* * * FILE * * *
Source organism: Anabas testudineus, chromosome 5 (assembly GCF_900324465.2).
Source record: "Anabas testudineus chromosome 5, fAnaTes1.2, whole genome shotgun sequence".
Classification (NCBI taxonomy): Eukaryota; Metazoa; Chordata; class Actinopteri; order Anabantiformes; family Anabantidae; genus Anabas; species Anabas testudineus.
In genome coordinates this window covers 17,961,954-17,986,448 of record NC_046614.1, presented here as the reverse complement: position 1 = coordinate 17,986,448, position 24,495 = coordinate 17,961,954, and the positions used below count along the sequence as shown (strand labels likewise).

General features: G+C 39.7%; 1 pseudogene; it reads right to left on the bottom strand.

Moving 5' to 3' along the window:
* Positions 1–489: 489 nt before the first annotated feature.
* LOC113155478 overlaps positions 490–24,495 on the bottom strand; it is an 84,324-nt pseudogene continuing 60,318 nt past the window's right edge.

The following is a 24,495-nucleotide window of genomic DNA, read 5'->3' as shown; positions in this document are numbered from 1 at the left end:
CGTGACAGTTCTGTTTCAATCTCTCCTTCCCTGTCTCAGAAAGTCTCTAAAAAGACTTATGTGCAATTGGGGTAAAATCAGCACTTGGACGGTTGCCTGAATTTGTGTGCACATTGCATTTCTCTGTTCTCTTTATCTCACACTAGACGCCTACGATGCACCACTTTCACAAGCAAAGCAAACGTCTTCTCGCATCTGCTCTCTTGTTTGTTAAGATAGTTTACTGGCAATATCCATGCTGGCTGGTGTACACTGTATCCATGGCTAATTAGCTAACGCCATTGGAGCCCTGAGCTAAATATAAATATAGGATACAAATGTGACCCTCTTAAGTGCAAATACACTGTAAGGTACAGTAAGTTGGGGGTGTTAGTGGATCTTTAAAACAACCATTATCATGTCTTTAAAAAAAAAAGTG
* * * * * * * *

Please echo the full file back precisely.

Source organism: Anabas testudineus, chromosome 5 (assembly GCF_900324465.2).
Source record: "Anabas testudineus chromosome 5, fAnaTes1.2, whole genome shotgun sequence".
Classification (NCBI taxonomy): Eukaryota; Metazoa; Chordata; class Actinopteri; order Anabantiformes; family Anabantidae; genus Anabas; species Anabas testudineus.
In genome coordinates this window covers 17,961,954-17,986,448 of record NC_046614.1, presented here as the reverse complement: position 1 = coordinate 17,986,448, position 24,495 = coordinate 17,961,954, and the positions used below count along the sequence as shown (strand labels likewise).

General features: G+C 39.7%; 1 pseudogene; it reads right to left on the bottom strand.

Moving 5' to 3' along the window:
* Positions 1–489: 489 nt before the first annotated feature.
* LOC113155478 overlaps positions 490–24,495 on the bottom strand; it is an 84,324-nt pseudogene continuing 60,318 nt past the window's right edge.

The following is a 24,495-nucleotide window of genomic DNA, read 5'->3' as shown; positions in this document are numbered from 1 at the left end:
CGTGACAGTTCTGTTTCAATCTCTCCTTCCCTGTCTCAGAAAGTCTCTAAAAAGACTTATGTGCAATTGGGGTAAAATCAGCACTTGGACGGTTGCCTGAATTTGTGTGCACATTGCATTTCTCTGTTCTCTTTATCTCACACTAGACGCCTACGATGCACCACTTTCACAAGCAAAGCAAACGTCTTCTCGCATCTGCTCTCTTGTTTGTTAAGATAGTTTACTGGCAATATCCATGCTGGCTGGTGTACACTGTATCCATGGCTAATTAGCTAACGCCATTGGAGCCCTGAGCTAAATATAAATATAGGATACAAATGTGACCCTCTTAAGTGCAAATACACTGTAAGGTACAGTAAGTTGGGGGTGTTAGTGGATCTTTAAAACAACCATTATCATGTCTTTAAAAAAAAAAGTG